Minimalism, Monasticism, and Paris Hilton (my latest EO piece)

And here’s another one!

Minimalism, Monasticism, and Paris Hilton

My Writing on Evangelical Outpost

I meant to post links to these more consistently as they were published on Evangelical Outpost. Here are all of my current articles on the site (listed most recently to earliest), should you be interested in reading. (Another one is due to come out later this month.) Hope you enjoy!

How Should Christians Interact with Politics?

Learning to Not Be Judas

Ted Mosby Is Not a Hero

Giving Up: The Significance of Sacrifice

Finding Meaning

Force Yourself: Why Spirituality Sometimes Sucks

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This one’s for you, Miley

This one's for you, Miley

An original meme made by me.

For this journey we travel lightly

“We fast in order to be able to participate in the Passover of Christ, His death and Resurrection, at the end of our forty days. This is the work to which He calls us–to deny ourselves, to take up His cross and follow Him, to die with Him and rise with Him. For this journey we travel lightly, like the Israelites in the desert, hoping that God will sustain us to reach the goal of the great day of His rising, the day which has no end.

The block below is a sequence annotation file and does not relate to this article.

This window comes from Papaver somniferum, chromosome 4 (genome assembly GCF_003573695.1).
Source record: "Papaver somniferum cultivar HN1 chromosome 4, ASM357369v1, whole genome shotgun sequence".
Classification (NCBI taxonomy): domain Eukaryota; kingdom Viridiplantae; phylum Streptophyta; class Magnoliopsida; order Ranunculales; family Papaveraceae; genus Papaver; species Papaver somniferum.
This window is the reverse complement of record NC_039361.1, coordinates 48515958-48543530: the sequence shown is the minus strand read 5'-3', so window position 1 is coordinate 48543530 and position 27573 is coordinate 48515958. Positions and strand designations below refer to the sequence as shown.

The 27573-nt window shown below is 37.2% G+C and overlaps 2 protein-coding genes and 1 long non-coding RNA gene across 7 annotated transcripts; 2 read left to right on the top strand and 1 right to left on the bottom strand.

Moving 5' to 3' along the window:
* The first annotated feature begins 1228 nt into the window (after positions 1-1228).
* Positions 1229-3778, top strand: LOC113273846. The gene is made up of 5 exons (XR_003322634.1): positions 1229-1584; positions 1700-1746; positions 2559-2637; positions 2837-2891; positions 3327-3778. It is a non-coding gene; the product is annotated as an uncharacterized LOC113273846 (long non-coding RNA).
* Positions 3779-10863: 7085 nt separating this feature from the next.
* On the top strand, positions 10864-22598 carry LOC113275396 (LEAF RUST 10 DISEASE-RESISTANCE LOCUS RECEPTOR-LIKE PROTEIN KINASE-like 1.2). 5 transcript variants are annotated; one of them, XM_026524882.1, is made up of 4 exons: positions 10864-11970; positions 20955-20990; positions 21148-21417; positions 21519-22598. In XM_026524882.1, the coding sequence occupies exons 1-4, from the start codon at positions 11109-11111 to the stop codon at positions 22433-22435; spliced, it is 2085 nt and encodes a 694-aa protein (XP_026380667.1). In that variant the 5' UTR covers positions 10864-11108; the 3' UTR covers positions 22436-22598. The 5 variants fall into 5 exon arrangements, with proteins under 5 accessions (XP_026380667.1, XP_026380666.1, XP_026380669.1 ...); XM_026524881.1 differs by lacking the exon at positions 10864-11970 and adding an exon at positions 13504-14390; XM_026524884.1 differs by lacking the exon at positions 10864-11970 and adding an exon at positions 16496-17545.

The Didache, an early Christian document which dates from the early second century and reflects the practice of the Church at the end of the first century, the apostolic era, tells us that the first Christians considered fasting an important part of their life in Christ. ‘Pray for enemies,’ it says, ‘fast for your persecutors.’ Fasting, we see, is a form of prayer, an aid to prayer. This document goes on to urge Christians to fast on every Wednesday and Friday. This practice of the very early Church, which we continue in the Orthodox Church today, is done as a way of partaking in the passion and death of the Lord, Who was betrayed by Judas on a Wednesday and put to death on a Friday.

To sum up our practice of fasting, we can say that we fast in order:

  • to repent of our worldliness
  • to weaken the tyranny of our bodily appetites and passions
  • to express our faith that it is the Word of God that sustains our life
  • to lighten our souls that they might face God in prayer and hear His word
  • to undergo a little death in and with Christ, in the chastening of our mortal flesh, so that we might rise with Him in the spiritually glorious body of immortality